The Advantages of Personal Evangelism (II)

Walton Weaver
Pine Bluff, Arkansas

An advantage is "anything that places one in an improved -position, especially in coping with competition or difficulties." The gospel as God's power to save is sufficient to place the one who uses it properly "in an improved position, even in the most difficult cases. But other factors are also important if we wish to be even more effective. The type of evangelism we are using could well prove to be less effective than an alternate approach. In its difficult task of winning men the church must not by-pass the approach that will place it in a better position to win more souls.

In the first article on this subject we gave what we believe to be three definite advantages of personal evangelism. Consider also the following two advantages which we believe to be equally important.

4. Personal evangelism enables the local church to put its theory into practice. By "theory" we mean what we say the Bible teaches. For example, we preach and teach that the mission of the church is evangelism. But when we support a preacher to preach for us and it turns out that he alone is preaching (maybe privately as well as publicly, but maybe not!), who among us would be bold enough to claim we are practicing what we preach regarding the mission of the church? Only through personal evangelism (the activating, of the various members of the local church in evangelism) can we put our theory regarding the mission of the church into practice.

We also teach, and rightly so, that there is no special distinction in the New Testament between preachers and other members; at least, such as is commonly made in denominational circles. The New Testament knows no clergy-laity distinction. This is no distinction which gives the so-called clergy a sanctity which other members of the body of Christ do not have. Out of this false distinction the "pastoral system" developed. This "pastoral system" shifts to the "clergy" tasks which are equally the responsibilities of each member in the local church.

Now we say we do not believe in the "pastoral system." "We believe in the priesthood of all believers," we say; and rightly so (I Pet. 2:5, 9). If this is our belief, then we are firmly convinced that each member is responsible in the work of evangelism and that that responsibility cannot be fulfilled by proxy. As Homer Hailey (expressing the sentiments of J. E. Conant) says:

"The vast majority of Christians have never dreamed that the command (to "go," as given in the great commission, W. W.) is personal, individual to every child of God; that it is his responsibility to go into his own personal world and declare the soul-saving message of the gospel to every creature. It is out of this misconception that the popular but utterly unscriptural phrase, 'If we cannot go, we can send someone in our place' has been coined. But are we ever told 'either to go or to send'? Never! We are commanded to do one thing only, and that is to GO. That command cannot be obeyed by proxy; it can be obeyed only in person. This lays upon the heart of every Christian the sublime obligation to serve God as an individual herald of the gospel within his own personal world" (Let's Go Fishing For Men, p. 7).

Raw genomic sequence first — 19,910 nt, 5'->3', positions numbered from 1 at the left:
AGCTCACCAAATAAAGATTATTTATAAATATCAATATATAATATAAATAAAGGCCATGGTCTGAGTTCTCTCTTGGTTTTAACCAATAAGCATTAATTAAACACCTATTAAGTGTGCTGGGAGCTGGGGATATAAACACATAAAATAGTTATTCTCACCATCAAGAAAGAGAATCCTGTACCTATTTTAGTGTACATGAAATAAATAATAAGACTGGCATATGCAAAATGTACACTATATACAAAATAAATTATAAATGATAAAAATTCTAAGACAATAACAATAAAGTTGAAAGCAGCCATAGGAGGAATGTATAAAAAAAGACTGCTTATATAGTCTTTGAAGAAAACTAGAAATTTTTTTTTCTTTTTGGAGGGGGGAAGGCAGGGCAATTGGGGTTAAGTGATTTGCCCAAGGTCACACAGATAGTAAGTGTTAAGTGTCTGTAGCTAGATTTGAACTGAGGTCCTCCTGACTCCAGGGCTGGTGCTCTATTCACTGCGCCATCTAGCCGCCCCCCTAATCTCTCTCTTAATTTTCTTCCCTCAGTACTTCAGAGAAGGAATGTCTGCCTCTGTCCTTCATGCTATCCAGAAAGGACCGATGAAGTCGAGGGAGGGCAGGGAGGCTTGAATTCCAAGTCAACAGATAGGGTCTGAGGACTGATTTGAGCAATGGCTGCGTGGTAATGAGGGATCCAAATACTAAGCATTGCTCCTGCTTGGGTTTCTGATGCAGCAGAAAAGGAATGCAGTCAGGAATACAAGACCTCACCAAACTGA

5. Personal evangelism helps the church get away from the professional idea. Too often the non-Christian tends to look upon the preacher as a professional. He thinks of him in terms of a salesman. This may make him skeptical of the preacher. If this happens, it goes without saying; the professional concept in the mind of the prospect builds up a barrier that makes it difficult for him to receive the truth from the preacher. He may develop a fear of being sold something he does not want. The church must do everything within its power to prevent this false concept. It can do so by not depending solely upon the preacher to do its evangelizing.

Brethren also sometimes, get this mistaken idea about the preacher. They get it innocently most of the time because we tend to build most of our church activities around him. Because he does so much of the teaching in the local church many brethren come to think he is the only one in the church who can teach the Bible effectively. This is not only a mistaken idea, it is a dangerous one. The truth is, many in the local church will prove to be better personal evangelists than many preachers can ever hope to be. One does not have to be a professional to be an effective Bible teacher in our Bible classes or in personal evangelism. An active personal evangelism program in the local church helps the brethren get away from this professional idea.

TRUTH MAGAZINE, XV: 46, pp. 5-6
September 30, 1971